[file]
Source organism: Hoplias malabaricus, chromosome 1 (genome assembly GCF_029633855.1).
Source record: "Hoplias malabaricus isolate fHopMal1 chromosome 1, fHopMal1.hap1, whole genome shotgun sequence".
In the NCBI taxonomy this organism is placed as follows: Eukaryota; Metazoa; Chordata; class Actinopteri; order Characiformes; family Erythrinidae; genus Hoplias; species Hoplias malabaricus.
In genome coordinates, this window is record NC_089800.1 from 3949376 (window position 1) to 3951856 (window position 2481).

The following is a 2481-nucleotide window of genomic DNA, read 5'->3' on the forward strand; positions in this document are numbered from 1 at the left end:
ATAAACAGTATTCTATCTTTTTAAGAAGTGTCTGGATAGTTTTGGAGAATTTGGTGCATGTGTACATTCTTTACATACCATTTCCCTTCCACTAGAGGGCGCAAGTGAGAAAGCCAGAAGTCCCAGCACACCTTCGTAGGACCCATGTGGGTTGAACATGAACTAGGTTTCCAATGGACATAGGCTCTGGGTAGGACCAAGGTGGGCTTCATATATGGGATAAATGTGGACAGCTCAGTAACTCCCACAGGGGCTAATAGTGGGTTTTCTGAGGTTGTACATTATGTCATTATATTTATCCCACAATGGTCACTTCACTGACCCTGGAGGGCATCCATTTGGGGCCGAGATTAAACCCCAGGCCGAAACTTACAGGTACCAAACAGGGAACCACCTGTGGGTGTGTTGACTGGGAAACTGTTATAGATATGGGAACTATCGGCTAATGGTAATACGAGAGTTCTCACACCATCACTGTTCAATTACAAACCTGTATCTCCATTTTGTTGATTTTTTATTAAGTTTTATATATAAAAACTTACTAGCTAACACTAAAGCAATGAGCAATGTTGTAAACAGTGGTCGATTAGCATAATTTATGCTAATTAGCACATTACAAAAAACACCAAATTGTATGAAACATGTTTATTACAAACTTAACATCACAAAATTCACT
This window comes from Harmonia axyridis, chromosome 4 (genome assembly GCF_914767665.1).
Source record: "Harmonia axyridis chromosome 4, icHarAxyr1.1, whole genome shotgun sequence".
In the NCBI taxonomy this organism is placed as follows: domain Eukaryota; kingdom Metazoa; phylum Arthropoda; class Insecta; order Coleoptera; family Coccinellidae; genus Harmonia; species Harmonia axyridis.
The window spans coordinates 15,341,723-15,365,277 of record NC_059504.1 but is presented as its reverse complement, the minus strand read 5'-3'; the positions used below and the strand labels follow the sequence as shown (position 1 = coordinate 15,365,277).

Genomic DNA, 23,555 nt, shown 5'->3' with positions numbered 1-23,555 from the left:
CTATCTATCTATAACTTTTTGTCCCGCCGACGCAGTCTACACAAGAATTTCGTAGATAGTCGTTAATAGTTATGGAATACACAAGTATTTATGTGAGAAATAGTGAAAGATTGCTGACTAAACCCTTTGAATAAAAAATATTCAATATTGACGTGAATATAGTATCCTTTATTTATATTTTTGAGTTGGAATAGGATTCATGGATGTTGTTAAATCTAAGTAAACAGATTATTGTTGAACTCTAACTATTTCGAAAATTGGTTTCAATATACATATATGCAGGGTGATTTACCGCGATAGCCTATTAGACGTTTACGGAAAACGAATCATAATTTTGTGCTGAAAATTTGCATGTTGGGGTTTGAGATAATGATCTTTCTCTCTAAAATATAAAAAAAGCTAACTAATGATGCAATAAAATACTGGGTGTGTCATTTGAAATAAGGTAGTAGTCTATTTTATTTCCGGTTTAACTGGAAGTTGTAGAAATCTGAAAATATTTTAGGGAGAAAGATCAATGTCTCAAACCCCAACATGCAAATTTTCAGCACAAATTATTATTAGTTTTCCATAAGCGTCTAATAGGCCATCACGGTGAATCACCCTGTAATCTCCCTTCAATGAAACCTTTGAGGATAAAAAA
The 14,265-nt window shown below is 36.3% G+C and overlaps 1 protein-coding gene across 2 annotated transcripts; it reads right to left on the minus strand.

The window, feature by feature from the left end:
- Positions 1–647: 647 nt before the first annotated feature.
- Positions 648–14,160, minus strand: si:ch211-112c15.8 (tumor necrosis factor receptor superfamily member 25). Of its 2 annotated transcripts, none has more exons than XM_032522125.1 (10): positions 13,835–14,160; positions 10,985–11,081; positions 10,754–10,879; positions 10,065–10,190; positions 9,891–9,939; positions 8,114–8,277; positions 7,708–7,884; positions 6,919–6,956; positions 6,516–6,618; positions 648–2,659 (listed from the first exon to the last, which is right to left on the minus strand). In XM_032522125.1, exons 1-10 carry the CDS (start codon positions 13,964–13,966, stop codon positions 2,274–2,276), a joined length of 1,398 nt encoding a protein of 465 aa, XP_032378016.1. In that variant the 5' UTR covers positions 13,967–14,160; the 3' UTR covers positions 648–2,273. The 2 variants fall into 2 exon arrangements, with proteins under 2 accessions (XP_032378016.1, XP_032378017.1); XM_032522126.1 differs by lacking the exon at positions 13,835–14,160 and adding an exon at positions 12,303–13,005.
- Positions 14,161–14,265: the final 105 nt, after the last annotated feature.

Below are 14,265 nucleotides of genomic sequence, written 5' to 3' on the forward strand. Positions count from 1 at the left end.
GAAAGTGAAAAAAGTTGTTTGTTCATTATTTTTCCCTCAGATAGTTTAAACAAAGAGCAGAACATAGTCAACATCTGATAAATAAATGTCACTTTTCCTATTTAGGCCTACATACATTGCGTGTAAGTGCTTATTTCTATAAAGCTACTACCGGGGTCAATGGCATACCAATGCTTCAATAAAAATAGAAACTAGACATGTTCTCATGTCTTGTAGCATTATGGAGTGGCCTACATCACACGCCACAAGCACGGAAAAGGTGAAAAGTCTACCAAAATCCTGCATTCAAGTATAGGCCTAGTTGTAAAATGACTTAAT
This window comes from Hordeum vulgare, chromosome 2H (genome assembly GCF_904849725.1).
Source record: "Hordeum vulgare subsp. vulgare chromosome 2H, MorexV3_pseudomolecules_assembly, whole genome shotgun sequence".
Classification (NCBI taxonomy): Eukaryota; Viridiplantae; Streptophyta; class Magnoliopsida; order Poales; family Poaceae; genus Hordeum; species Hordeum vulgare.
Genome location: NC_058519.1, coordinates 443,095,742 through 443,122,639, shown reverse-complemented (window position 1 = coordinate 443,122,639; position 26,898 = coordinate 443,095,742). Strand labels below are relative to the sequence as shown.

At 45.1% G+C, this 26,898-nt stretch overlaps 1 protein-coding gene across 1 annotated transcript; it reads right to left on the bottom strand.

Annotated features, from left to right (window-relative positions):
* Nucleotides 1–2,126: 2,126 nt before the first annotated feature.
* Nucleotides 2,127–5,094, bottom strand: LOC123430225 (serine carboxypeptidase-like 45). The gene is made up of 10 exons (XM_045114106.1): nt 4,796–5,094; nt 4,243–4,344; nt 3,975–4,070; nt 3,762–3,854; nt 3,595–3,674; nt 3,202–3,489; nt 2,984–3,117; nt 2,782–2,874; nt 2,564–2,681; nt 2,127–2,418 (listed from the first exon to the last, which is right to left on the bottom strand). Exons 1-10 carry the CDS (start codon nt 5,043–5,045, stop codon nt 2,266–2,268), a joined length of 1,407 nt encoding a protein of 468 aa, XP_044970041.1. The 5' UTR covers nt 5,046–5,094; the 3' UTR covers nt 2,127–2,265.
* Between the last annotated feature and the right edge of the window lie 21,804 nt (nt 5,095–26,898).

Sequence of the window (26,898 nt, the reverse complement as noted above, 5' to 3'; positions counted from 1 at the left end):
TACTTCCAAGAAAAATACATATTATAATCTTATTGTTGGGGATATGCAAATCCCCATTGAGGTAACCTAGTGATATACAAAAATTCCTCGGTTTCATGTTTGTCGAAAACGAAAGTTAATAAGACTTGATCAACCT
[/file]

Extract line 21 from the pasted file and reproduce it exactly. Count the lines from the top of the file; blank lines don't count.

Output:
Source record: "Hordeum vulgare subsp. vulgare chromosome 2H, MorexV3_pseudomolecules_assembly, whole genome shotgun sequence".